These one hundred questions are from the pen of Allamah Abdul Kareem Mushtaq, a name that needs no introduction for Urdu readers. A former Sunni scholar that converted to Shi'a Islam in the late 1960's, he dedicated his entire life to defending the path of truth. Author of over thirty books, the vast bulk of his works were rebuttals to Nasibi texts attacking the Shi'a, and he managed to silence many leading lights of Mu'awiya's cause, such as Dost Muhammad Qurayshi and Qadhi Mazhar Husayn. A continual thorn in the flabby sides of the Nasibi, the inability of the Marwani Mullah's to refute his books, led to them seeking to ban his books through Court on the grounds that they constituted 'disrespect of the Sahaba'. Despite such efforts, he continued his mission undeterred by Nasibi hate mail and death threats. Some of his most notable books include Furu-e-Deen, wherein he presented one thousand questions for the Ahl'ul Sunnah Ulema to refute and Chodha Masalai (replies to 14 questions typically raised against the Shi'a). A great orator as well as a prolific writer thousands of people in Pakistan converted to the path of truth, through him.

Unfortunately this fact, coupled with the spectacular inability of the Nasibi to refute his books, made him a direct target, and they silenced him in the only way that followers of Mu'awiya can, by fatally shooting him in Lahore in the mid nineties. Despite this tragedy his memory lives on, his writings continue to act as a huge source of inspiration and guidance for the Shi'a, and the Answering-Ansar.org team have been heavily influenced by his excellent texts.

These questions form the second portion of Abdul Kareem Mushtaq's book, Usul-e-Deen. Although we have translated this book, it was felt that these one hundred questions are best placed as a separate document under the challenge section. Whilst the Allamah had cited Urdu editions of books, we changed the text, referring to English editions, to ensure that these references can be located more easily.

May Allah (swt) reward Allamah Abdul Kareem Mushtaq for his efforts and grant him Paradise with the Imams (as). May his legacy (his books) continue to act as source of guidance for us all. May Allah (swt) also accept our intention, and bless Prophet Muhammad and his purified family.
Illahi Ameen.

100 questions for Sunnis, page 5

 

This should show all “truth seekers” how Ithnā’ `Asharī Shī`īs, and particularly Answering-Ansar’s liege-lord `Abd al-Karīm Mushtāq, steep their writings with blatant lies such as these and yet boast about the “spectacular inability of the Nasibi to refute” them. The Answering-Ansar team is no different from `Abd al-Karīm Mushtāq, as both are partners in the deception of blatantly lying about Sunnī texts to support their arguments and then getting revered by their own followers as being irrefutable.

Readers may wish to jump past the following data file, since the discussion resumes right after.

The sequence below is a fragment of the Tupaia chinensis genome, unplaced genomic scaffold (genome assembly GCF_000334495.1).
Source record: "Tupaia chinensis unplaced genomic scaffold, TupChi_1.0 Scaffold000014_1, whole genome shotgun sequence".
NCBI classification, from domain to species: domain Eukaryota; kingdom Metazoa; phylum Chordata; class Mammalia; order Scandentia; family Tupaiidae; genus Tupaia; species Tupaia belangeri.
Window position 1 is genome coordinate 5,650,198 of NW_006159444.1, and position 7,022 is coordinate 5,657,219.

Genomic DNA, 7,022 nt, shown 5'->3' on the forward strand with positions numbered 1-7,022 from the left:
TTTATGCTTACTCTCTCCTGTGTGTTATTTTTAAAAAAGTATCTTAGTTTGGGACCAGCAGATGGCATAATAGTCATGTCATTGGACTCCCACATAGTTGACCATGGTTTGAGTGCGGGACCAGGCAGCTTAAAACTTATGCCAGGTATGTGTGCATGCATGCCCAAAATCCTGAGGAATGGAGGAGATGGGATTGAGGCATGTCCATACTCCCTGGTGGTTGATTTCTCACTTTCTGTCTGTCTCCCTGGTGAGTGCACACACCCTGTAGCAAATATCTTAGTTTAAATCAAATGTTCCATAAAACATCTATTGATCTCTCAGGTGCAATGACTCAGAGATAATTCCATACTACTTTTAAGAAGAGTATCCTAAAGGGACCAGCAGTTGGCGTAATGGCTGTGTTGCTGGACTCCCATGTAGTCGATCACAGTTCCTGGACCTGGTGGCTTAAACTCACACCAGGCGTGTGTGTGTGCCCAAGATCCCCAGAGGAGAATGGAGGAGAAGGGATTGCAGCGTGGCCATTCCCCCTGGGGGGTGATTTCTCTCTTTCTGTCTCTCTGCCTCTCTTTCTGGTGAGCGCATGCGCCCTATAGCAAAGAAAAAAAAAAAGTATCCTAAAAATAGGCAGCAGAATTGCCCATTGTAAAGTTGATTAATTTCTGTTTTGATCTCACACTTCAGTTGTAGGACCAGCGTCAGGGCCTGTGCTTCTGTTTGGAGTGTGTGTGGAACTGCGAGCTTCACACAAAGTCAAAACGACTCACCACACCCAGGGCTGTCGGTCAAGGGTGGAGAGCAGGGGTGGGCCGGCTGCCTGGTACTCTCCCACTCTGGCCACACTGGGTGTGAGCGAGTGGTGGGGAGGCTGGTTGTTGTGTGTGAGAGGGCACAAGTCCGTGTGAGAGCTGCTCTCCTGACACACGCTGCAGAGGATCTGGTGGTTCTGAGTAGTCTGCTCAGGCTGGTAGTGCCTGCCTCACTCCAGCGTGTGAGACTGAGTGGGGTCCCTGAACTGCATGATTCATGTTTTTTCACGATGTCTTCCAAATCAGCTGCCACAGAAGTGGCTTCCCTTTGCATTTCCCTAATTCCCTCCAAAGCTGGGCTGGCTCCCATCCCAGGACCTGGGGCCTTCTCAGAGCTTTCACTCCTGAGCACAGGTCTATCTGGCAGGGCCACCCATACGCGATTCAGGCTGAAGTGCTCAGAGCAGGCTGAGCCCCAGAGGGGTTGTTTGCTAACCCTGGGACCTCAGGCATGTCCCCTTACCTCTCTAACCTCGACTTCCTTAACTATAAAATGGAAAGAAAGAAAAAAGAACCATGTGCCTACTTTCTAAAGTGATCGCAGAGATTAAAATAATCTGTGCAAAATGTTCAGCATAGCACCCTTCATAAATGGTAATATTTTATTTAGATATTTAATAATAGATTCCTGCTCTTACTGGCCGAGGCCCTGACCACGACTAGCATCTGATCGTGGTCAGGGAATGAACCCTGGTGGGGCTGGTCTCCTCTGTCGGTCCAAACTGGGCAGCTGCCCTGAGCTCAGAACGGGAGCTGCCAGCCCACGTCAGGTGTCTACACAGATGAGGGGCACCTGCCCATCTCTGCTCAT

Conclusion – One Important Question

 

Finally, any unbiased individual will conclude in view of the above that the Answering-Ansar team:

 

1.      Blatantly lied by claiming that the original text of Şaĥīĥ al-Bukhārī does not contain the words “the dauthter of `Alī” [bint `alī].

 

2.      Falsely accused Dr. Muhsin Khan of dishonesty.

 

3.      Showed their extremely poor knowledge of the Arabic language.

 

Among all, the most important question that requires an answer here is:

 

Can the Answering-Ansar team provide their readers of an explanation as to why they blatantly lied about Şaĥīĥ al-Bukhārī?

 

When the most relied upon work of the majority of Muslims is not free from blatant lies and distortions of the Answering-Ansar team, then nothing can be guaranteed about secondary texts. With such ignorance, dishonesty and disrespectfulness, how can a decent Muslim even consider Answering-Ansar a source of religious arguments? If a reader still seems to favor the Answering-Ansar team after reading this exposition without any bias, then the fault is not in the works found on Answering-Ansar, but in the minds of such readers.

 

It is only Allah (swt) who gives success, and blessings and peace be upon the Seal of the Prophets, his Pure Progeny and his Noble Companions

 

               

 

 

 

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Works Cited

 

Shī`ī texts:

 

1.       al-Kāfī

Abū Ja`far al-Kulaynī (d. 329)

Dar al-Kutub al-Islamiyya

Tehran, Iran

 

2.       Afsāna-i `Aqd Umm Kulthūm (Urdu)

`Abd al-Karīm Mushtāq

Rahmat Allah Book Agency

Karachi, Pakistan

 

3.       Tahdhīb al-Aĥkām fī Sharĥ al-Muqni`a

Abū Ja`far al-Ţūsī (d. 460)

Dar al-Kutub al-Islamiyya

Tehran, Iran

 

Sunnī texts:

 

4.       Irshād al-Sārī li Sharĥ Şaĥīĥ al-Bukhārī

Shihāb al-Dīn al-Qasţallānī (d. 923)

al-Matba`at al-Kubra al-Amiriyya of Bulaq

Cairo, Egypt

 

5.       al-Jāmi` al-Şaĥīĥ [Şaĥīĥ al-Bukhārī] (Manuscript: §301201)

Abū `Abd Allāh al-Bukhārī (d. 256)

al-Azhar Library

Cairo, Egypt

 

6.       Şaĥīĥ al-Bukhārī

Abū `Abd Allāh al-Bukhārī (d. 256)

Dar al-Fikr

Beirut, Lebanon